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UK and Republic of Ireland ACT and Contextual Behavioural Science 4th Conference

Manchester, November 16th-17th 2020

Pragmatism Rules! - 'There is nothing so practical as good theory' (Lewin, 1951)


Having carefully considered current government guidelines, the chapter survey results (thank you to all who completed this) and the options available to us, we have concluded that the most workable format in aiming to meet everyone’s needs for Manchester 2020 is to offer a dual format, with in-person and online attendance as available options. This means that all conference content will be streamed via Live Interactive Webcast, and also recorded for follow up viewing.

This format will be brand new to ACBS, and we are particularly excited about the reduction of environmental impact and improved accessibility and inclusivity this will entail. Should everything proceed as we hope, this could be a trailblazing conference, which sets a new gold standard for ACBS conferences for the future. We therefore ask that you make your decision of whether to attend in person or online based on the workability for yourself, informed by your unique circumstance. With the distancing rules currently in place, the venue will have limited scope for in-person attendance, so should this be your preferred option please book your place very soon.  


The deadline for submission has now passed, and we thank all the people willing to submit during such uncertain times. You have enabled us to offer a full and vibrant programme, with something for everyone. For this first ever dual format conference, we have decided to run a two day event rather than three, and maximise the content for these two days. We will therefore offer the three advertised precons as half day in-conference workshops. Please note your preferred option when booking your place. If you have already registered, please contact us to discuss your booking.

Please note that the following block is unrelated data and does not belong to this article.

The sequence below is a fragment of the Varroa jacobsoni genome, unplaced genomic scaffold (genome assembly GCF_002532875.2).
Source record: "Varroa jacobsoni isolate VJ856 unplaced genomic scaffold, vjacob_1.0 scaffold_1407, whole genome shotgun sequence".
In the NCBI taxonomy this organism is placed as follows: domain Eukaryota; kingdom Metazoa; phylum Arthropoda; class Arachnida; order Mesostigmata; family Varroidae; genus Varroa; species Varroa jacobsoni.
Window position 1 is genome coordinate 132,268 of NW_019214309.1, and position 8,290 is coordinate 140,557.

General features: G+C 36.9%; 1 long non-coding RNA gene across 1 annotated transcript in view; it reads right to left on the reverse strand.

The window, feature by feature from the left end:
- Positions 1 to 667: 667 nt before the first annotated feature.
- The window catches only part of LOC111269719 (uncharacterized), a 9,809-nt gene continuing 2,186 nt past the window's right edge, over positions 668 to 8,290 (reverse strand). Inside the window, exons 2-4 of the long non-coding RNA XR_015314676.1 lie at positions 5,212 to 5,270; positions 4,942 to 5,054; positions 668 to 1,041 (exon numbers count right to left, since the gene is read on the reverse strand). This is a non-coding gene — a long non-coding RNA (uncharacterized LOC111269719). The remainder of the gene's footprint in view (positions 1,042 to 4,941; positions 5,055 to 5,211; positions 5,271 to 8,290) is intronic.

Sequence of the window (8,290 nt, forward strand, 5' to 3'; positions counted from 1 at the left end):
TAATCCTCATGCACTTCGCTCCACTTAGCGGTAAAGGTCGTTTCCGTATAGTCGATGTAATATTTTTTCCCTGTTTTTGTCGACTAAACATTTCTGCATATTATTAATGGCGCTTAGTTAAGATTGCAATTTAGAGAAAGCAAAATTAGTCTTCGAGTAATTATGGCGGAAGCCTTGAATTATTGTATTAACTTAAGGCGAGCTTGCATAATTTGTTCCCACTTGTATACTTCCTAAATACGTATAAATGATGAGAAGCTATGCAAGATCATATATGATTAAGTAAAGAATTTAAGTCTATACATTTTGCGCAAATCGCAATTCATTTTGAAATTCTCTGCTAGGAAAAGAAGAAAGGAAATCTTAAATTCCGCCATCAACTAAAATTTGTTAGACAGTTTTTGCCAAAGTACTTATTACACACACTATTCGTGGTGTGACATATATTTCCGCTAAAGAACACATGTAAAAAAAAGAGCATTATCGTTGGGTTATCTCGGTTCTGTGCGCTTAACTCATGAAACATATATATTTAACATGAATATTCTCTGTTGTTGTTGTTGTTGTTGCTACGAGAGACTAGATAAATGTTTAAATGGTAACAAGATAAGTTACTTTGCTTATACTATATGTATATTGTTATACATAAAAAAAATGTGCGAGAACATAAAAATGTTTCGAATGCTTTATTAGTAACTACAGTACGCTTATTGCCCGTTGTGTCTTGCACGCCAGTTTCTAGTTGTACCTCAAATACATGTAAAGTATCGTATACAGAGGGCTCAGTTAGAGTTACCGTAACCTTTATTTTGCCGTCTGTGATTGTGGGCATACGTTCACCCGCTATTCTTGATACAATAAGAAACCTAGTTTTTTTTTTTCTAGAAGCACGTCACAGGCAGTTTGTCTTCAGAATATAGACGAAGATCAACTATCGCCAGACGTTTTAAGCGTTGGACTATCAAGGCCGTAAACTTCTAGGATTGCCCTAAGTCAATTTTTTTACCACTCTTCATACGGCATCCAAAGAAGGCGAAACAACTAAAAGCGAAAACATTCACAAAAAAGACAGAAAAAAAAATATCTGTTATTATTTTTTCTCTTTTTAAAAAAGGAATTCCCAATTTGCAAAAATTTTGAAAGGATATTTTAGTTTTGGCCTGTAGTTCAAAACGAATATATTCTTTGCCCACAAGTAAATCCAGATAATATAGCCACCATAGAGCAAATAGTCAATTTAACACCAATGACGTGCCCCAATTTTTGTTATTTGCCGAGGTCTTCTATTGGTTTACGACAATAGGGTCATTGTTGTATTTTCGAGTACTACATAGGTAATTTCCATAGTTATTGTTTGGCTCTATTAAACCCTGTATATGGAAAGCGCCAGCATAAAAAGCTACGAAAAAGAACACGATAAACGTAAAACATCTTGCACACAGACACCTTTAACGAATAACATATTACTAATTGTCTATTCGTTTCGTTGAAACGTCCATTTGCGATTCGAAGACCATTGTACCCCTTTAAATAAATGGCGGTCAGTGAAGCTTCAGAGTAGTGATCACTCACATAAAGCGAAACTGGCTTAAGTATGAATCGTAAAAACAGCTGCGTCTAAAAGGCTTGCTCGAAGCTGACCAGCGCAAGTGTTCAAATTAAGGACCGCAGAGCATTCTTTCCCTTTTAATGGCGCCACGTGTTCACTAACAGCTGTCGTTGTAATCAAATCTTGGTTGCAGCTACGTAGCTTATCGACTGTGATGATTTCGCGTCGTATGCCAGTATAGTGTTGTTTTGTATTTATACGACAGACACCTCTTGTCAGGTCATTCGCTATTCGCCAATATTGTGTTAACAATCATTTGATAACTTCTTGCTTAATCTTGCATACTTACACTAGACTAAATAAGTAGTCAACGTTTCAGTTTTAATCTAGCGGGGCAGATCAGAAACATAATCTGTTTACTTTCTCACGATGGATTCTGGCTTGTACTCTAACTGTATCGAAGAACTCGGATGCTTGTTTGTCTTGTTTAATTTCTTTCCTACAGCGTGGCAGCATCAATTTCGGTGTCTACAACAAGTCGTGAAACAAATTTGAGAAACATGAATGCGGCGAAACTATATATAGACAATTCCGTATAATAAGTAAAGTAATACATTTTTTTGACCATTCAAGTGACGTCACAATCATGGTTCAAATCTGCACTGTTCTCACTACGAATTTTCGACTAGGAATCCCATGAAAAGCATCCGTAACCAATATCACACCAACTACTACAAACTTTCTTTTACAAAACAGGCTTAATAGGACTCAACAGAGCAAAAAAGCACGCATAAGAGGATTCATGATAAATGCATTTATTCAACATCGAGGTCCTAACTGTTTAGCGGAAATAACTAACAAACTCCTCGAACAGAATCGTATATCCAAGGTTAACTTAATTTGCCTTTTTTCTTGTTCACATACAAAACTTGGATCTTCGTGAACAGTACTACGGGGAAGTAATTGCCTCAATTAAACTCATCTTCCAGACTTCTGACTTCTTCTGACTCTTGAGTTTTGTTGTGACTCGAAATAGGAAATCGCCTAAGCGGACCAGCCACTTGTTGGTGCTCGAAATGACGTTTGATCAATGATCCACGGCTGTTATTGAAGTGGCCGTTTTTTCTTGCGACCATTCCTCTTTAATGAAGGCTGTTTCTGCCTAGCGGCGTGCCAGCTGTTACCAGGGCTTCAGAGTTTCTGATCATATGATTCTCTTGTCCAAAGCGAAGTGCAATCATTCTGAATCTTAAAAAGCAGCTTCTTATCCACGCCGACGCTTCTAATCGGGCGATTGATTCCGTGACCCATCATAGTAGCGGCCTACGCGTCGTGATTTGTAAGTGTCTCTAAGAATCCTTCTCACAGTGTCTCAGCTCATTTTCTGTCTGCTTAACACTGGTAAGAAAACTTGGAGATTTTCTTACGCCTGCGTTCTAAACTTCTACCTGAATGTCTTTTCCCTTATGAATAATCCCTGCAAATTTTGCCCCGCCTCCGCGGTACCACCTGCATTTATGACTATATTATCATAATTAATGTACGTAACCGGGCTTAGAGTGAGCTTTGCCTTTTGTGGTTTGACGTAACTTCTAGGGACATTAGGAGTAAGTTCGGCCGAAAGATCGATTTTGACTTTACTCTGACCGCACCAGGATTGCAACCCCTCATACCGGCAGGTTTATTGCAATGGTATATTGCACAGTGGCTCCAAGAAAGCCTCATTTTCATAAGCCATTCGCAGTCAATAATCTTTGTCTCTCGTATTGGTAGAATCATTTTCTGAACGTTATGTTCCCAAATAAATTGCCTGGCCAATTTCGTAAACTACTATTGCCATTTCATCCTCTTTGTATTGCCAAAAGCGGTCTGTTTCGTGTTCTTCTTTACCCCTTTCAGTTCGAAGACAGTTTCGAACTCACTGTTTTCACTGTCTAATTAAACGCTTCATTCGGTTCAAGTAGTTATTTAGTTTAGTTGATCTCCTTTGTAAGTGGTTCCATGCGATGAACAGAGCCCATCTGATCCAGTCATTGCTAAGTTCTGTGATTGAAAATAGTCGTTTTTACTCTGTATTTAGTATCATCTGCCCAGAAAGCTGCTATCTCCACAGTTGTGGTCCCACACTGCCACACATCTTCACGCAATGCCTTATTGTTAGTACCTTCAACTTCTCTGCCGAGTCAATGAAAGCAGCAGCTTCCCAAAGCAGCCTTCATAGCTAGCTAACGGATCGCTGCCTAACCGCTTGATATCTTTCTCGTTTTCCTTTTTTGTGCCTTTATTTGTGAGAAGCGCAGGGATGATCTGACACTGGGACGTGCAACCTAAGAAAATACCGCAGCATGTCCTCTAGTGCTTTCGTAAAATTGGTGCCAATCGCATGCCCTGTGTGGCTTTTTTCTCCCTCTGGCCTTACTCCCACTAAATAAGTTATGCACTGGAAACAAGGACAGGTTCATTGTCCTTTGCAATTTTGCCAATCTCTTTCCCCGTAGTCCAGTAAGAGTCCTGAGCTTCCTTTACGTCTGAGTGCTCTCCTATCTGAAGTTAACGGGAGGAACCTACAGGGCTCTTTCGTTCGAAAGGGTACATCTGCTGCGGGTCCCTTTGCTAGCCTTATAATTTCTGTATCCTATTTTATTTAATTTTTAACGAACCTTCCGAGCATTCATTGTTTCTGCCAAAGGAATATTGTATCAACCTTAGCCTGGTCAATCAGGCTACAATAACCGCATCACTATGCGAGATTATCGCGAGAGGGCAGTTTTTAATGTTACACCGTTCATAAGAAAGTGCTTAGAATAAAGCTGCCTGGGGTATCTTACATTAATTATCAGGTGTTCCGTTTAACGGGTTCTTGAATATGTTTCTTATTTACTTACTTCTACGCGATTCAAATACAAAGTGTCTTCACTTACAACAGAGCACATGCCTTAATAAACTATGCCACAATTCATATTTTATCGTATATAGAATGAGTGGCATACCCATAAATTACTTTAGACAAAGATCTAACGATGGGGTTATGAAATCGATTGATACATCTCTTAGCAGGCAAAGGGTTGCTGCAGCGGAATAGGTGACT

'In 1952, pioneer of social psychology Kurt Lewin wrote, “There is nothing so practical as good theory”. From a contextual perspective theories are tools for acting in the world. Whether we are applied practitioners, basic scientists or somewhere between, theories tell us what to consider as data, how to predict and to influence and define if we have made progress in our goals. Our conference theme reflects the pragmatic integration of theory and effective action, a core principle of Contextual Behavioural Science. Delegates are welcome to submit for presentation a wide range of proposals for symposia, posters, research papers, panel discussions and in conference workshops that tackle the theme from any angle: theory to practice, and in any context: therapy, education, health, organisational, coaching, behaviour change and laboratory. Come and share your work, and tell other delegates how it is making a practical difference in the world and to our shared science.'


Submissions close Friday 24th April 

Venue

Accommodation

Accommodation has been secured by ‘Visit Manchester’ with the best conference rates they can find for our delegates, please click on the link below and book your accommodation now! https://book.passkey.com/e/50081419

Registration Fees

*30% discount off early rates for first 50 registrations*

Early rates before 18th September 2020Member
BABCP / ACBS
Non Member  Student
Conference - 1 day£150.00£180.00£110.00
Conference - 2 days£280.00£300.00£200.00
Late rates after 18th September 2020Member
BABCP / ACBS
Non Member Student
Conference - 1 day
£165.00£200.00
£120.00
Conference - 2 days£310.00£330.00£220.00

In Conference Workshops

Rikke Kjelgaard - 'Creative Hopelessness' (intermediate)